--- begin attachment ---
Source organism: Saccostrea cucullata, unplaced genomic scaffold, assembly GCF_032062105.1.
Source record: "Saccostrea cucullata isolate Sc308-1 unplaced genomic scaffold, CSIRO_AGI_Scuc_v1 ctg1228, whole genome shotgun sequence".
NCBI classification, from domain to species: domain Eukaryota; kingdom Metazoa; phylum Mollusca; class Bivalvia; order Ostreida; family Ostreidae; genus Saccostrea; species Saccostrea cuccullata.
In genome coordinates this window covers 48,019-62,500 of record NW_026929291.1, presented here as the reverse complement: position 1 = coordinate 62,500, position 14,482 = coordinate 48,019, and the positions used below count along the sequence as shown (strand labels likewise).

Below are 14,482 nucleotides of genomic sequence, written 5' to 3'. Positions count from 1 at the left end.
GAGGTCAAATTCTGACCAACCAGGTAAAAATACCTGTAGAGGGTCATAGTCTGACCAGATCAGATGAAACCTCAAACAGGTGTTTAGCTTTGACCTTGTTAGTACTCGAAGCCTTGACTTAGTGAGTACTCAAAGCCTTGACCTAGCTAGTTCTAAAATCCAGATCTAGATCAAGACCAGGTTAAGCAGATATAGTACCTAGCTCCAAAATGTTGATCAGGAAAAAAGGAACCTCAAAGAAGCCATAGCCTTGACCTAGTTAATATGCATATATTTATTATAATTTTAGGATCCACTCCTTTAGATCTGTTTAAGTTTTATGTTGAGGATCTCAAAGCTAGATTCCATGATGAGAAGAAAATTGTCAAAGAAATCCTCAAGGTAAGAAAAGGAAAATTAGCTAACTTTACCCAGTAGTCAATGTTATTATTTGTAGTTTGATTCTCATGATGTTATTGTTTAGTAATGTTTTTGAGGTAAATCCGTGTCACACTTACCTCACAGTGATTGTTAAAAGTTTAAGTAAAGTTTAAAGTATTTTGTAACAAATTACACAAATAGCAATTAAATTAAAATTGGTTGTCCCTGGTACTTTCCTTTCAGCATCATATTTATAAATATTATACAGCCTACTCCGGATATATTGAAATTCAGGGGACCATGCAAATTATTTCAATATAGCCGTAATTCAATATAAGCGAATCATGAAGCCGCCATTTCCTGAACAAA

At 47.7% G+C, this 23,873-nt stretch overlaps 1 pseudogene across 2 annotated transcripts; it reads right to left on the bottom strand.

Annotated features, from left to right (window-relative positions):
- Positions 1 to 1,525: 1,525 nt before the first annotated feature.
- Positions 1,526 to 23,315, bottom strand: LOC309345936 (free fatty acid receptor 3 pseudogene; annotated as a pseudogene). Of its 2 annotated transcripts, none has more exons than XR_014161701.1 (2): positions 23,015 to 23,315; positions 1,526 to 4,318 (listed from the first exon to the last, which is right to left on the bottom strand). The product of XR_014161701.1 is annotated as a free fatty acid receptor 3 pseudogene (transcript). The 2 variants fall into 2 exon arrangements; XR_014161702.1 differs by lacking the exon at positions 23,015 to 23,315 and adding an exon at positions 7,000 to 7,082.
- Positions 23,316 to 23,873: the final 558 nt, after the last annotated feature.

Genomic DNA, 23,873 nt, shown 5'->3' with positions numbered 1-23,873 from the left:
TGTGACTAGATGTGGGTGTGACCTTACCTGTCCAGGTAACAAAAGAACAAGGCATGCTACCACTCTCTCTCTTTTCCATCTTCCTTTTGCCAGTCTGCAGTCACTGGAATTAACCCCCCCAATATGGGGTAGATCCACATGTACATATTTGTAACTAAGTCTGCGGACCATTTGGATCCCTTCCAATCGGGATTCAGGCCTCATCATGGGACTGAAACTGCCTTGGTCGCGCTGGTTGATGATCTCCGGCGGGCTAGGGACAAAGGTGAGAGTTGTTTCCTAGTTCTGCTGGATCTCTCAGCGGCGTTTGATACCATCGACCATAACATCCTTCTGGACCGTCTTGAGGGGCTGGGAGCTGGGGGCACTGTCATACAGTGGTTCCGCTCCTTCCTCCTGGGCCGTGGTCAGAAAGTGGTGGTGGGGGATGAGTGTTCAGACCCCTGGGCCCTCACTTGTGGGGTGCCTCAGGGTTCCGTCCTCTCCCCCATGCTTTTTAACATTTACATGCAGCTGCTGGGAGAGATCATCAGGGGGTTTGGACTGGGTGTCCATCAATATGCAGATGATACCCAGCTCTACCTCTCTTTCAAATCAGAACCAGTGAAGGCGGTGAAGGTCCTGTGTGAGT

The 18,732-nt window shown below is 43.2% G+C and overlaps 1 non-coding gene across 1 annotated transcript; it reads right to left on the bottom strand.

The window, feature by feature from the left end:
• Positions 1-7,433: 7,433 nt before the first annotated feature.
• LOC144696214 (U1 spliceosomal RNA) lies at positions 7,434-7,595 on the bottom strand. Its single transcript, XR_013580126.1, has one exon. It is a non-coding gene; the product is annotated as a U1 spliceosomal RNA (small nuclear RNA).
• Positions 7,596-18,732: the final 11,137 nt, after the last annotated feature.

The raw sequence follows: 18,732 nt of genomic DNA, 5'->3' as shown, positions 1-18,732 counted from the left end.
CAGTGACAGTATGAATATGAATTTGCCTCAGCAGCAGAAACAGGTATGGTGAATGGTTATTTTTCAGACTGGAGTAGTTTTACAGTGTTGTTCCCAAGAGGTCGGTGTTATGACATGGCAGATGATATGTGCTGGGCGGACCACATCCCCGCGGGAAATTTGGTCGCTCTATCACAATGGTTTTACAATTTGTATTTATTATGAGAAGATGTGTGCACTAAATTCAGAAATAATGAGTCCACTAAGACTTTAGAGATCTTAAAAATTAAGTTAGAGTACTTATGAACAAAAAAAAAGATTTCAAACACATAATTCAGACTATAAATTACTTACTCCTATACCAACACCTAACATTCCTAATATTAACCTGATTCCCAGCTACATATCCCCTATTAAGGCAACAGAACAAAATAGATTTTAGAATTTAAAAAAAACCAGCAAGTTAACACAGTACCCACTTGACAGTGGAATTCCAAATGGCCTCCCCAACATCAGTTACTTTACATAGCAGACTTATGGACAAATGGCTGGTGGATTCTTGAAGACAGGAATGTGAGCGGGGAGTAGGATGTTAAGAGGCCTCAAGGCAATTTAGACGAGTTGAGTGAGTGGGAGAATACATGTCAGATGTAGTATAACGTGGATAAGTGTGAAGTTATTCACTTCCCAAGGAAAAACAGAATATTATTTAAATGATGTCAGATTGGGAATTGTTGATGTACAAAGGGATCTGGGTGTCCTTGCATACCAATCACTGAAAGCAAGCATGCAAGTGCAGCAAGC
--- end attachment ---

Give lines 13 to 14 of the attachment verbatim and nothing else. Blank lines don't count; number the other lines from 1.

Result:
TGTGACTAGATGTGGGTGTGACCTTACCTGTCCAGGTAACAAAAGAACAAGGCATGCTACCACTCTCTCTCTTTTCCATCTTCCTTTTGCCAGTCTGCAGTCACTGGAATTAACCCCCCCAATATGGGGTAGATCCACATGTACATATTTGTAACTAAGTCTGCGGACCATTTGGATCCCTTCCAATCGGGATTCAGGCCTCATCATGGGACTGAAACTGCCTTGGTCGCGCTGGTTGATGATCTCCGGCGGGCTAGGGACAAAGGTGAGAGTTGTTTCCTAGTTCTGCTGGATCTCTCAGCGGCGTTTGATACCATCGACCATAACATCCTTCTGGACCGTCTTGAGGGGCTGGGAGCTGGGGGCACTGTCATACAGTGGTTCCGCTCCTTCCTCCTGGGCCGTGGTCAGAAAGTGGTGGTGGGGGATGAGTGTTCAGACCCCTGGGCCCTCACTTGTGGGGTGCCTCAGGGTTCCGTCCTCTCCCCCATGCTTTTTAACATTTACATGCAGCTGCTGGGAGAGATCATCAGGGGGTTTGGACTGGGTGTCCATCAATATGCAGATGATACCCAGCTCTACCTCTCTTTCAAATCAGAACCAGTGAAGGCGGTGAAGGTCCTGTGTGAGT

The 18,732-nt window shown below is 43.2% G+C and overlaps 1 non-coding gene across 1 annotated transcript; it reads right to left on the bottom strand.